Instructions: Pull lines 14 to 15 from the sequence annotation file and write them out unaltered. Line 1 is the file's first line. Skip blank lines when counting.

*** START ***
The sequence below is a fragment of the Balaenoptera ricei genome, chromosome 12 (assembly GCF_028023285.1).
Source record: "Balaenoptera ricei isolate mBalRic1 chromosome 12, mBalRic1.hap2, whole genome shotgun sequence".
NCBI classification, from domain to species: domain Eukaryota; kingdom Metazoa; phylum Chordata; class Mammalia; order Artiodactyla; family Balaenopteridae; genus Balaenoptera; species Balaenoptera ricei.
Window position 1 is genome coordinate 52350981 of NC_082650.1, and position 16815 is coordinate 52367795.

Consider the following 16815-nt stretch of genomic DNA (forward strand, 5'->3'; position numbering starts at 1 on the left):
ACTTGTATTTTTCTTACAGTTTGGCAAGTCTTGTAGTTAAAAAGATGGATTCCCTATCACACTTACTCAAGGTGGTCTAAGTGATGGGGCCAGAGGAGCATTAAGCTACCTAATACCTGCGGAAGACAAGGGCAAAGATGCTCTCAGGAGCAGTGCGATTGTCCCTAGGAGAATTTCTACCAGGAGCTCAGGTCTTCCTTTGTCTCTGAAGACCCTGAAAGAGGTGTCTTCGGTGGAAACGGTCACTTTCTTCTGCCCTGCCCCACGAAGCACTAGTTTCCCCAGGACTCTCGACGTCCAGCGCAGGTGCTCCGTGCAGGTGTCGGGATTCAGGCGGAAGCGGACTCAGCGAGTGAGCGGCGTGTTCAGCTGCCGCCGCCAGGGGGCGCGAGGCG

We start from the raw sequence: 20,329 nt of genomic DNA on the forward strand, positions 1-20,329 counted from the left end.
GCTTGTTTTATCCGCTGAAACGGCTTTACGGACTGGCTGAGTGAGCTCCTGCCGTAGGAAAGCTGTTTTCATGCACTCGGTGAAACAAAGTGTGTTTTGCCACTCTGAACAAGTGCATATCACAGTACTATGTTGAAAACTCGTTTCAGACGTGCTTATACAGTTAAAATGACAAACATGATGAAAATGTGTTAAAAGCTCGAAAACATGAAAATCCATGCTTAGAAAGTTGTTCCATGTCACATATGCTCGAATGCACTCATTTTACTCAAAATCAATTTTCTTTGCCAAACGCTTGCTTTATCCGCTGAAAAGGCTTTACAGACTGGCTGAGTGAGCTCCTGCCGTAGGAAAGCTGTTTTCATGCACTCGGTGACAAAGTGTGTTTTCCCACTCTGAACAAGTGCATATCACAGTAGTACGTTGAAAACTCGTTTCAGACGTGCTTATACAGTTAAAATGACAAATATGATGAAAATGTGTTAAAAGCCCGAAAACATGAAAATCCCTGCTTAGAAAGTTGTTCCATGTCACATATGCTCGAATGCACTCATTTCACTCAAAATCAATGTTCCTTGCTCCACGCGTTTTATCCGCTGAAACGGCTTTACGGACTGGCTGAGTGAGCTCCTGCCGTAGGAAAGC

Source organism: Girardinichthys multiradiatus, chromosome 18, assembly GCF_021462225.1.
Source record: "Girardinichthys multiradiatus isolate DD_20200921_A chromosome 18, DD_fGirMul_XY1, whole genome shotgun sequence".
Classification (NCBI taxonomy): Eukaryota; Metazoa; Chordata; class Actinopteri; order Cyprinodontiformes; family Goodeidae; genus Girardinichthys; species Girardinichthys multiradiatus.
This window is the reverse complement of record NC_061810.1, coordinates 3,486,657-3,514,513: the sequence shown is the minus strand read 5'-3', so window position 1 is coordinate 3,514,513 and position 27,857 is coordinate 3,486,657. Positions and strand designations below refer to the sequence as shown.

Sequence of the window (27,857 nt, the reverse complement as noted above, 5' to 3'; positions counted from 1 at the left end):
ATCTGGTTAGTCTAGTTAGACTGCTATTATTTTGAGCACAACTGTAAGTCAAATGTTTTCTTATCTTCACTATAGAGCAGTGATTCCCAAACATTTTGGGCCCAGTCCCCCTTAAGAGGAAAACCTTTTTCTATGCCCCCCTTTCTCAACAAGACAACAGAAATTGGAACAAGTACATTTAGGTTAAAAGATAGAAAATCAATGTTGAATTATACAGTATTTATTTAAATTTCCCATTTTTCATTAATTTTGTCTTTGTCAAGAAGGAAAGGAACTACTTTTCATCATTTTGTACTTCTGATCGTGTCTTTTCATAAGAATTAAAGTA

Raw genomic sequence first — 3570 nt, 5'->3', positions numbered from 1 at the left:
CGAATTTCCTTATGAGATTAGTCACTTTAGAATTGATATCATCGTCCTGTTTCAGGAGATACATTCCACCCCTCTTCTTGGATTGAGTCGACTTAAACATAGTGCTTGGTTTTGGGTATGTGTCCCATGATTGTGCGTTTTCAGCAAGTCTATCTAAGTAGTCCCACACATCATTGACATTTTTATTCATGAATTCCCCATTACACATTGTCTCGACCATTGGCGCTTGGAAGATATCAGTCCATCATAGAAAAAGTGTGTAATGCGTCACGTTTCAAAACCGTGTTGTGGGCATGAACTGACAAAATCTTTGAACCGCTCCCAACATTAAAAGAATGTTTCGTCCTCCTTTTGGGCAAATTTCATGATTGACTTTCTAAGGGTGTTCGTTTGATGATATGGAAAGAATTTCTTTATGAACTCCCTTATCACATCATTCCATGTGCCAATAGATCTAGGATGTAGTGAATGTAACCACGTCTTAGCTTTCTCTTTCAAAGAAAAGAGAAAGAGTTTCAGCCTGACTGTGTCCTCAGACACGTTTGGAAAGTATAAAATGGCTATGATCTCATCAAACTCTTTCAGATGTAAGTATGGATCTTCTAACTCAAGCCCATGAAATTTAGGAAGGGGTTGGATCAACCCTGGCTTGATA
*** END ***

ATCTGGTTAGTCTAGTTAGACTGCTATTATTTTGAGCACAACTGTAAGTCAAATGTTTTCTTATCTTCACTATAGAGCAGTGATTCCCAAACATTTTGGGCCCAGTCCCCCTTAAGAGGAAAACCTTTTTCTATGCCCCCCTTTCTCAACAAGACAACAGAAATTGGAACAAGTACATTTAGGTTAAAAGATAGAAAATCAATGTTGAATTATACAGTATTTATTTAAATTTCCCATTTTTCATTAATTTTGTCTTTGTCAAGAAGGAAAGGAACTACTTTTCATCATTTTGTACTTCTGATCGTGTCTTTTCATAAGAATTAAAGTA

Raw genomic sequence first — 3570 nt, 5'->3', positions numbered from 1 at the left: